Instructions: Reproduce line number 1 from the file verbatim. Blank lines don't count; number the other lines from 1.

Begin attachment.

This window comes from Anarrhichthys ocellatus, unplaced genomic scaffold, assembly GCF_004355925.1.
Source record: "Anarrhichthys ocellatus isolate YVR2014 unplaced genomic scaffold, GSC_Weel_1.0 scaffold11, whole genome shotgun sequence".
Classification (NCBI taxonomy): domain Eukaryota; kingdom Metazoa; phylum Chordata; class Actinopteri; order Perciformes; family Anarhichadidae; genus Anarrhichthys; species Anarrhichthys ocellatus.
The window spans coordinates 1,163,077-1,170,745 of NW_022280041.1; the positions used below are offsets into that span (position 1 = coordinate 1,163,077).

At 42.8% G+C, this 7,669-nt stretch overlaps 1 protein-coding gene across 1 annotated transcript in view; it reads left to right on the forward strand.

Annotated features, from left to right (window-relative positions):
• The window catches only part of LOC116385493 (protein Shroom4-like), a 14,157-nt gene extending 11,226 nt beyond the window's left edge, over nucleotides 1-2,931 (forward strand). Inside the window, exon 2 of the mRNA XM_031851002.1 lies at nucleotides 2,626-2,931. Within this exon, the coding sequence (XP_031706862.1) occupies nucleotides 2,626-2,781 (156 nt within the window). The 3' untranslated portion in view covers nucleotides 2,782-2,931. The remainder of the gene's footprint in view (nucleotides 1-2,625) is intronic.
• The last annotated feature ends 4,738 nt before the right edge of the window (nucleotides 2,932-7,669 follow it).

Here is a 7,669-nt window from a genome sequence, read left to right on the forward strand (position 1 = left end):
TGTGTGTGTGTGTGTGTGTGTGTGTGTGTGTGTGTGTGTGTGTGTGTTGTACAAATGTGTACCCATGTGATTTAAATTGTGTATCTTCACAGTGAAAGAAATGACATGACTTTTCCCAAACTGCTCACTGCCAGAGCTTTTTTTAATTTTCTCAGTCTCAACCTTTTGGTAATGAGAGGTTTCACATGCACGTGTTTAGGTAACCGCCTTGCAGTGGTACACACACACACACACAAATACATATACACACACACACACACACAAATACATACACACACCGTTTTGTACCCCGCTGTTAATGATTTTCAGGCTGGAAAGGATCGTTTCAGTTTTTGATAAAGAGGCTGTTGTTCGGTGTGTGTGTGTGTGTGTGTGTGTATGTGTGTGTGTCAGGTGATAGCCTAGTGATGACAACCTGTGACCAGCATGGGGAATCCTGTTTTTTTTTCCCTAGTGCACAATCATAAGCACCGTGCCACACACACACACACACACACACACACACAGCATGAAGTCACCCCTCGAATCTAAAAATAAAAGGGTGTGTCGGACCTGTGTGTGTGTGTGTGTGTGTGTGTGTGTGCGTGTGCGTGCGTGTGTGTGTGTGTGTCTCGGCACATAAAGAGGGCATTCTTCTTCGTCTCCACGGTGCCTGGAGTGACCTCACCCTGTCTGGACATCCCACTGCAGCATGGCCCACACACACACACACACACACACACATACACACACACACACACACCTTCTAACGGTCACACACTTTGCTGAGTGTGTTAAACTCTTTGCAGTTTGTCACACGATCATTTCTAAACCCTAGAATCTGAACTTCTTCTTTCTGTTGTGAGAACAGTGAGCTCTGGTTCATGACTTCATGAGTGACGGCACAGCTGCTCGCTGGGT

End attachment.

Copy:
This window comes from Anarrhichthys ocellatus, unplaced genomic scaffold, assembly GCF_004355925.1.